FinanceFeeds reported last year that as a result of research by the European Commission, a merger would create the world’s largest margin pool with a value of 150 billion euros, therefore could impede competition for smaller trading venues that rely on LCH.Clearnet as well as other firms that offer similar collateral settlement services.
On that basis, London Stock Exchange’s response was poised last year to make a quick attempt to sell LCH SA in order to address proactively any anti-trust concerns. LCH Group which holds the European subsidiary LCH SA is 57% owned by the London Stock Exchange, with the remainder being owned by other users of the service.
It is ironic that the concerns of Lord Myners and other senior London officials with lifelong careers in the exchange traded derivatives sector in the largest financial center in the world were ignored by Germany, and that it has taken a report by the anti-business and staunch socialist European Commission whose interests are anti-British to stifle a potentially harmful merger which would have placed the control one of London’s fine institutions in Frankfurt, which is absolutely nowhere on the world’s financial markets and electronic trading stage.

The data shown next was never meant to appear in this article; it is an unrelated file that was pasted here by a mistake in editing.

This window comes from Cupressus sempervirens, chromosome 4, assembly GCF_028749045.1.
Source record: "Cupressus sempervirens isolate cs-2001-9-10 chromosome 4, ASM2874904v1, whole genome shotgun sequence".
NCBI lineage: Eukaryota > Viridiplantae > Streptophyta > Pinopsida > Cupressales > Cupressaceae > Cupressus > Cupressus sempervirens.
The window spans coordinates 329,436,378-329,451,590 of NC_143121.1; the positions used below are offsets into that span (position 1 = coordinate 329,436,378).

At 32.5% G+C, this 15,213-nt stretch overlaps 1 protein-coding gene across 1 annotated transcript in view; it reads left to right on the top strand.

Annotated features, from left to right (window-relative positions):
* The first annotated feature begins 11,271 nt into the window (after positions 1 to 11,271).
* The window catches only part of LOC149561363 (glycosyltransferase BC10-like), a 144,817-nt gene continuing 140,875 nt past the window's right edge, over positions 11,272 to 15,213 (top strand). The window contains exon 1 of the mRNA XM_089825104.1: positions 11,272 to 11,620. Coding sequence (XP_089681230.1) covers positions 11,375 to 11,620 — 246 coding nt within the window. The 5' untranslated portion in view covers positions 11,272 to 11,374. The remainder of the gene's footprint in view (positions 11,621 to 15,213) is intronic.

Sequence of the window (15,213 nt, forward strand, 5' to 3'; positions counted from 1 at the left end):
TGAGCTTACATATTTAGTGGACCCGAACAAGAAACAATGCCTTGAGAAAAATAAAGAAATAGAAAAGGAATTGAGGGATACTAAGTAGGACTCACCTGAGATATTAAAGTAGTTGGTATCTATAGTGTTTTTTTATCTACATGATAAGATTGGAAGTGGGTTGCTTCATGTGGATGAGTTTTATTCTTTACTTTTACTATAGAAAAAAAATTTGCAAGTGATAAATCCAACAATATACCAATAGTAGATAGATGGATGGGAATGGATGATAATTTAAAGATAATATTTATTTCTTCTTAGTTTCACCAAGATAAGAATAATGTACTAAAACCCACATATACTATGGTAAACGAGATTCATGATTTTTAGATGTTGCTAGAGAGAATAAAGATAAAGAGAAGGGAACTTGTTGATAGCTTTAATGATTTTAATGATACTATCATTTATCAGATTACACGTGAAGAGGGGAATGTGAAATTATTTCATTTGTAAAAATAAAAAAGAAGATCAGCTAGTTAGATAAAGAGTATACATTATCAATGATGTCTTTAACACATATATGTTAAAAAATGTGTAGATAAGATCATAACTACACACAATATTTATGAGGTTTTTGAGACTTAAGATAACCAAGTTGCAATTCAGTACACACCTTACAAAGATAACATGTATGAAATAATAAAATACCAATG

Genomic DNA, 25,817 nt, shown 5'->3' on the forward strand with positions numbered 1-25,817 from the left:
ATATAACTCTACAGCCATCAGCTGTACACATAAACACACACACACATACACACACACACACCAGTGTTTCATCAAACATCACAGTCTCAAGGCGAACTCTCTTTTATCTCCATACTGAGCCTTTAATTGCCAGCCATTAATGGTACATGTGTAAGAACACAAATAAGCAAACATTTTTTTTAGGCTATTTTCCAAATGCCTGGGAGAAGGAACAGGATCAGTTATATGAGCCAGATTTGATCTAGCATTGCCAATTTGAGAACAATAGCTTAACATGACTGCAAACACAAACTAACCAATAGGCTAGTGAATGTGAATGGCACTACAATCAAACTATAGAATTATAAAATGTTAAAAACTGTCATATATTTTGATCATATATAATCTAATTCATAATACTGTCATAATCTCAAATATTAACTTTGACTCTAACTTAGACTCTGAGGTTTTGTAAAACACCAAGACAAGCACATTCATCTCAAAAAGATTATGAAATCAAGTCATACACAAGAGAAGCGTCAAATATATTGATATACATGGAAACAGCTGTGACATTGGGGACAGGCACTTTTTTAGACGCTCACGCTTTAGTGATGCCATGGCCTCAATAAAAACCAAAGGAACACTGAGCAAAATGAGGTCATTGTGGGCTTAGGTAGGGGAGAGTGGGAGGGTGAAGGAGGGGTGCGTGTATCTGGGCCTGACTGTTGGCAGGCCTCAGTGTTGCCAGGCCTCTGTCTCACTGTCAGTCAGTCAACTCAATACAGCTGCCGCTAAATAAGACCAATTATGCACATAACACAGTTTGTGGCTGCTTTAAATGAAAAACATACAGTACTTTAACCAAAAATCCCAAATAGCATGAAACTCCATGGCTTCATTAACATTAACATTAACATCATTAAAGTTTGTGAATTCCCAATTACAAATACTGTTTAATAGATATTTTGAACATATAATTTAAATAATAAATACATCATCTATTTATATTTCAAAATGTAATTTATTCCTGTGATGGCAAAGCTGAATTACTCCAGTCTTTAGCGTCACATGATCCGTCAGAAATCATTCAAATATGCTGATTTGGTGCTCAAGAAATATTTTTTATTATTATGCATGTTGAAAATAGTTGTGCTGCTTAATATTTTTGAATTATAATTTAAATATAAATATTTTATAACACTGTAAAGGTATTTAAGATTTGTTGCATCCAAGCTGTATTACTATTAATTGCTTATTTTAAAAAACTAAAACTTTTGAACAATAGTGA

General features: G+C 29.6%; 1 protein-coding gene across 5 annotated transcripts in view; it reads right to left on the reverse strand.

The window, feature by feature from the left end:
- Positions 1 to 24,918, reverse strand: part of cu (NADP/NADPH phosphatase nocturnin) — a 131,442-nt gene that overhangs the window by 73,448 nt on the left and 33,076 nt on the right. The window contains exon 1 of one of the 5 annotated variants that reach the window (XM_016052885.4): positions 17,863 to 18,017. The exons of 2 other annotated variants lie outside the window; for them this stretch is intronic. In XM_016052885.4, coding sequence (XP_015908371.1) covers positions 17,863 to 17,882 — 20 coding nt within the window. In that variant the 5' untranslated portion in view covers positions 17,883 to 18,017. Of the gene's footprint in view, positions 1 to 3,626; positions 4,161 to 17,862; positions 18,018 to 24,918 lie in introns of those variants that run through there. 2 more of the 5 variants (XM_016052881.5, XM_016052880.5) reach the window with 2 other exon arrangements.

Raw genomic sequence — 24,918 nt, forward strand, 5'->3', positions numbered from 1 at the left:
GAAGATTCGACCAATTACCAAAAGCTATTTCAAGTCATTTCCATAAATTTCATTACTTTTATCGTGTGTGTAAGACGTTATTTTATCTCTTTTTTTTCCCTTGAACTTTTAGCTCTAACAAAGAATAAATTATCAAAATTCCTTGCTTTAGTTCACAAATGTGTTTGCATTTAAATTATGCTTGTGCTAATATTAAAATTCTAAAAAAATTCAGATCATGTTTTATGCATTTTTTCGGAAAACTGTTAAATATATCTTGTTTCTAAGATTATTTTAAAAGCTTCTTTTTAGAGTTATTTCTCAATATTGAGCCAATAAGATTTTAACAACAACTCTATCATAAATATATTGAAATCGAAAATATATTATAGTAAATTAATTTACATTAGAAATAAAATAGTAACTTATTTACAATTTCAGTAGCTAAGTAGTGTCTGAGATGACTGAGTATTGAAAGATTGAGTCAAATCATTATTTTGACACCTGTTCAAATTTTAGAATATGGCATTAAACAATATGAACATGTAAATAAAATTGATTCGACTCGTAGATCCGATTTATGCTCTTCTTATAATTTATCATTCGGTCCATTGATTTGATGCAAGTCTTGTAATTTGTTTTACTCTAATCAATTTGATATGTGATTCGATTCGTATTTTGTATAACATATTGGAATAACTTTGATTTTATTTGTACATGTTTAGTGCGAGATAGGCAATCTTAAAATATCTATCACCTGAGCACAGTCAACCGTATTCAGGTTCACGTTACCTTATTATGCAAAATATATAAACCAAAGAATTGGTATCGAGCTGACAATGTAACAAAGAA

The desperation that came about was sensed by Euronext, which is one of the key suitors for the purchase of LCH SA, for which London Stock Exchange wants £430 million, and had to sell it in order to put paid to the investigation into any potential anti-competitive nature of the proposed deal, and quite frankly to just get on with it.
In late October 2016, JPMorgan Cazenove was enlisted to oversee the sale of LCH SA, and all looked set to head to market and find a suitable acquirer, with Euronext being in the lead because it contributes around half of the revenue of LCH SA in clearing business from France, Holland, Portugal and Belgium.
Euronext appeared at the time to realize its position of strength in that it is strategically and operationally the most suitable acquiring party, and the shortlist of alternatives that would buy LCH SA is dwindling, however, Euronext has made it clear that it will not pay one penny for LCH SA.